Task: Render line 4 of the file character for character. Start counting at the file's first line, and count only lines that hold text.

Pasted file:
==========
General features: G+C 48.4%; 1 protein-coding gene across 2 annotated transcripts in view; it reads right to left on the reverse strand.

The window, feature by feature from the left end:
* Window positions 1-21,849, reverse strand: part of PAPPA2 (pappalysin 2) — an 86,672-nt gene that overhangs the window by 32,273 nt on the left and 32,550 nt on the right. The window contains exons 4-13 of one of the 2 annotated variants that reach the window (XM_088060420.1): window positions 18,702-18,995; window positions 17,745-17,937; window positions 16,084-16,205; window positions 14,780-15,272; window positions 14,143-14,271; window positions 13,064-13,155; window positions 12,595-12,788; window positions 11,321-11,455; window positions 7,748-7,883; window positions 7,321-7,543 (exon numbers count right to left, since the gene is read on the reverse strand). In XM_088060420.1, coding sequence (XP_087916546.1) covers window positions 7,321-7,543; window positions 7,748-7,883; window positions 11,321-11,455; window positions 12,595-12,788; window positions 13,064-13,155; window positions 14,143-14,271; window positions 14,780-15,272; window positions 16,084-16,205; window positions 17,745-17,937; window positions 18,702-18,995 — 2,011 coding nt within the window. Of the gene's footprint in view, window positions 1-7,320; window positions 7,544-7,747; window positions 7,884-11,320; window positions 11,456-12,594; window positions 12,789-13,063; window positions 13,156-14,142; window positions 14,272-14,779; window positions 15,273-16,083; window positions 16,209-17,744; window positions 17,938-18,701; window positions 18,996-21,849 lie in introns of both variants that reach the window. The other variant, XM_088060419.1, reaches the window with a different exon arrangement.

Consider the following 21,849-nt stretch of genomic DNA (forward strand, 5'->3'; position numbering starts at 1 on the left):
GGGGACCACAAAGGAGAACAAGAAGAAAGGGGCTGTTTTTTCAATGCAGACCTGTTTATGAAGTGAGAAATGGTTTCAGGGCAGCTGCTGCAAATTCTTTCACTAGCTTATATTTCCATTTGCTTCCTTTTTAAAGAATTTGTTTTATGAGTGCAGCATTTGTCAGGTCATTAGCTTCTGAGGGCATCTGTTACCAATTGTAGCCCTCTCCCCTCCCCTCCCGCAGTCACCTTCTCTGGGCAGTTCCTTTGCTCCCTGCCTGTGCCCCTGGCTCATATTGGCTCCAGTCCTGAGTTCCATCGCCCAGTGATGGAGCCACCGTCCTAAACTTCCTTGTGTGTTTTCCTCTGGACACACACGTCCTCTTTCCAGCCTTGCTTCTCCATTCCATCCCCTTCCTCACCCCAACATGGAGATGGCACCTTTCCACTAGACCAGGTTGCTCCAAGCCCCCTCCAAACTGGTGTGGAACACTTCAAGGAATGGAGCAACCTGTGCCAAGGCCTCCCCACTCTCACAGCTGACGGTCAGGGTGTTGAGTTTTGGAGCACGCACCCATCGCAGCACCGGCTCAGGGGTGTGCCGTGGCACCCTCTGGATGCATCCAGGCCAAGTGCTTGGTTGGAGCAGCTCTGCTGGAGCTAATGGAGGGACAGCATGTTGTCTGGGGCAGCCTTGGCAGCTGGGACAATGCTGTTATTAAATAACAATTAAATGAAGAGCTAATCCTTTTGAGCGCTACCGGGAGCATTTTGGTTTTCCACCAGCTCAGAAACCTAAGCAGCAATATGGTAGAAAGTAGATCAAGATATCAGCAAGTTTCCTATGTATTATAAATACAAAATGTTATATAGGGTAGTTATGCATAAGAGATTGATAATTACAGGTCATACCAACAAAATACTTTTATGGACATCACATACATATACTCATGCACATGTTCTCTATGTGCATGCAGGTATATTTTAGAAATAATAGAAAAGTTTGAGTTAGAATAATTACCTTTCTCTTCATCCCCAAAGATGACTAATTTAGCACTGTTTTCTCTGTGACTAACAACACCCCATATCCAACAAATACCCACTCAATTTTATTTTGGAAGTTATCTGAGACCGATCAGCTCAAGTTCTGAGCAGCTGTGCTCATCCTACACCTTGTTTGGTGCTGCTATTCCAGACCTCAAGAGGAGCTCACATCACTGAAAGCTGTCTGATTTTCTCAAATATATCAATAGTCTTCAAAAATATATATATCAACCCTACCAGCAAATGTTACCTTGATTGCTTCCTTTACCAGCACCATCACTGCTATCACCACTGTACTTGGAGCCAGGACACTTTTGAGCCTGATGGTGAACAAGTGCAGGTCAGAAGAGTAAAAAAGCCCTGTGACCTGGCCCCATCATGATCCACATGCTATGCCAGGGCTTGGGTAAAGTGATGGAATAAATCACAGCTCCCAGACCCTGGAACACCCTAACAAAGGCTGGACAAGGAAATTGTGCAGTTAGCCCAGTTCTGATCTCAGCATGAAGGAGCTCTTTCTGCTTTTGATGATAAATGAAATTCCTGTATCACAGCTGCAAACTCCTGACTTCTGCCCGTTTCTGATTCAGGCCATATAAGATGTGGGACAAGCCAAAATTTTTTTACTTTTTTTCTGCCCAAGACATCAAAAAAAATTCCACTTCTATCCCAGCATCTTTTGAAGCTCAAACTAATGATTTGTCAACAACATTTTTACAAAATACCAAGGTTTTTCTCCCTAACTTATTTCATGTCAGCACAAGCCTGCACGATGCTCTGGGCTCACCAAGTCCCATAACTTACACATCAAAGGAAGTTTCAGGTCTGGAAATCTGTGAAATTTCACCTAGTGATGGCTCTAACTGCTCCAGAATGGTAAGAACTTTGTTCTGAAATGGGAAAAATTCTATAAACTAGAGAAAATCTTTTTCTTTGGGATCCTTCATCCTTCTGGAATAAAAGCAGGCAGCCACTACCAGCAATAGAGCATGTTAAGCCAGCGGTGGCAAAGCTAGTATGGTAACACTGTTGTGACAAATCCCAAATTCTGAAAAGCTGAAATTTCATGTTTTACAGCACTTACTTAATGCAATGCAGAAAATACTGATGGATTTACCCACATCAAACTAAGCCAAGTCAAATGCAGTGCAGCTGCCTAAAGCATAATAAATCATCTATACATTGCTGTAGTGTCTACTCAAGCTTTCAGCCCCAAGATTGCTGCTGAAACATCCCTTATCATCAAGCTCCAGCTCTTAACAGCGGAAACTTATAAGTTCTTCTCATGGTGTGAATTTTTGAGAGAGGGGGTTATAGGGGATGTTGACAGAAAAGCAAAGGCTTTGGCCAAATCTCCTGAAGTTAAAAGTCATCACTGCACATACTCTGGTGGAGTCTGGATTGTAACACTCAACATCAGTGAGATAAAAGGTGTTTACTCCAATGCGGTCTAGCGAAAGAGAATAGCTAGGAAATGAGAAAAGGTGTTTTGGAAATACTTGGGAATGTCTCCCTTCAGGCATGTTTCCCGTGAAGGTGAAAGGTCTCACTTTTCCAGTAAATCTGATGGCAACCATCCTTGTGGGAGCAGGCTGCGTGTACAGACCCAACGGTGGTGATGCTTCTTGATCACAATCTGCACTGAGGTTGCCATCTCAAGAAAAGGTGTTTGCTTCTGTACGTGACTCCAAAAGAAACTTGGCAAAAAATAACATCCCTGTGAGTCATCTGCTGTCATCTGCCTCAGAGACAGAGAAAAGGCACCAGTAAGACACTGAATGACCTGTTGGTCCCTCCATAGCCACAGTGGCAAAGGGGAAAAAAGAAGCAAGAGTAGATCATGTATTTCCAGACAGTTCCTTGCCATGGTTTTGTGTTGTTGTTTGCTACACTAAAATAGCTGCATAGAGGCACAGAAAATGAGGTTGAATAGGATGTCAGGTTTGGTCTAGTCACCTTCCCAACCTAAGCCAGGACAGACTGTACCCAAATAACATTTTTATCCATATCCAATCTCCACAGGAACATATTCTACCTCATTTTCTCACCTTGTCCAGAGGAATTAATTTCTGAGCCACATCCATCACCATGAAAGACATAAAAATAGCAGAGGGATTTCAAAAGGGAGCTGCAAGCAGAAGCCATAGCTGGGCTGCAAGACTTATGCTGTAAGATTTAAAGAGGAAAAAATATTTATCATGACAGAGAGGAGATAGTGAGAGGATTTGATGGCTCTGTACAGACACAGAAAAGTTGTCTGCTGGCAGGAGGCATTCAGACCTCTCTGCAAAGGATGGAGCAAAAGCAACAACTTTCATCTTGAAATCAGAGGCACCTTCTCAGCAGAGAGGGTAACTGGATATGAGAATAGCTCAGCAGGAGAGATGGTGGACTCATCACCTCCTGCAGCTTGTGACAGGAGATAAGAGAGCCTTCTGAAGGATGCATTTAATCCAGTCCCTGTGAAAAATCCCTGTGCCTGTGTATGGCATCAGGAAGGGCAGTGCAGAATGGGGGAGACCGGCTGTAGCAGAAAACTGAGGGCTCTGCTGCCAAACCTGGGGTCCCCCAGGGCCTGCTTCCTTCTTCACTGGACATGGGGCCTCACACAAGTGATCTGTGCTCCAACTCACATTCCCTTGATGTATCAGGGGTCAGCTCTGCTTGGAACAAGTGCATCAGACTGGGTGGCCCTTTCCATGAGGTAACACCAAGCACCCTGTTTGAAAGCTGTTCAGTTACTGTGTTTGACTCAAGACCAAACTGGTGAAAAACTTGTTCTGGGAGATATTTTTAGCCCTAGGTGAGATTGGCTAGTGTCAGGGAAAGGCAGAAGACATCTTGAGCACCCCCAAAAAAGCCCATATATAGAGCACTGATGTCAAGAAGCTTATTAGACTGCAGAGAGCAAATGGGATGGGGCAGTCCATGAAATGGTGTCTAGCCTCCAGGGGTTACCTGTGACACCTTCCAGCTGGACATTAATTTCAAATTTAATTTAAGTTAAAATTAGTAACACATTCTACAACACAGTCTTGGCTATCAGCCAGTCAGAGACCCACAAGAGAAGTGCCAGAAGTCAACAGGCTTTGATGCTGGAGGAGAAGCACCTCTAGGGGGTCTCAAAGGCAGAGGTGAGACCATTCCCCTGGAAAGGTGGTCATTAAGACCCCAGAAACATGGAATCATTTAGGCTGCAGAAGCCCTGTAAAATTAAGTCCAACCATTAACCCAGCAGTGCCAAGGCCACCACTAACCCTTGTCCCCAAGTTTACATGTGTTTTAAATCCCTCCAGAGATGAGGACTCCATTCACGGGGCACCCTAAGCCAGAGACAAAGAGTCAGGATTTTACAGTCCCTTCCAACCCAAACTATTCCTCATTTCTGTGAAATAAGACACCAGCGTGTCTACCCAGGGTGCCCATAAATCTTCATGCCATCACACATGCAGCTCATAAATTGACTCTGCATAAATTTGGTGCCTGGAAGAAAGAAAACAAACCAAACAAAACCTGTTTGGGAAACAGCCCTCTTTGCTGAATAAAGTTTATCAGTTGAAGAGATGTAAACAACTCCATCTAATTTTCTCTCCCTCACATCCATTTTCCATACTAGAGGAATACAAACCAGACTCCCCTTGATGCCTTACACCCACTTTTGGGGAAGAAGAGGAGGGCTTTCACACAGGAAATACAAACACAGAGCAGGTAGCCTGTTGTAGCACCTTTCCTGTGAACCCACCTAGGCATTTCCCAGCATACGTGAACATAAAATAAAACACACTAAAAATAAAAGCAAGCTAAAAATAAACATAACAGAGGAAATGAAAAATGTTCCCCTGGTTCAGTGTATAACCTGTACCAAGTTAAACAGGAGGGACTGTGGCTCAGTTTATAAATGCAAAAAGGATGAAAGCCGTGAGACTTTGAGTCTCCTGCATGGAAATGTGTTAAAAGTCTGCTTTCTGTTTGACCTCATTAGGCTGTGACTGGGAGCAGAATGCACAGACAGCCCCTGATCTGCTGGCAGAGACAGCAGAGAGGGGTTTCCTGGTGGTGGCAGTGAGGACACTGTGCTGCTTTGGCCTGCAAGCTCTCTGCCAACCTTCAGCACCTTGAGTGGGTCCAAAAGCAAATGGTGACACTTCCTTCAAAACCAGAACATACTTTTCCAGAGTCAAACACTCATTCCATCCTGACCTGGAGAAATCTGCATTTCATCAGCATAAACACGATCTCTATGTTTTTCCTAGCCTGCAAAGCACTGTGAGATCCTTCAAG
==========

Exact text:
Consider the following 21,849-nt stretch of genomic DNA (forward strand, 5'->3'; position numbering starts at 1 on the left):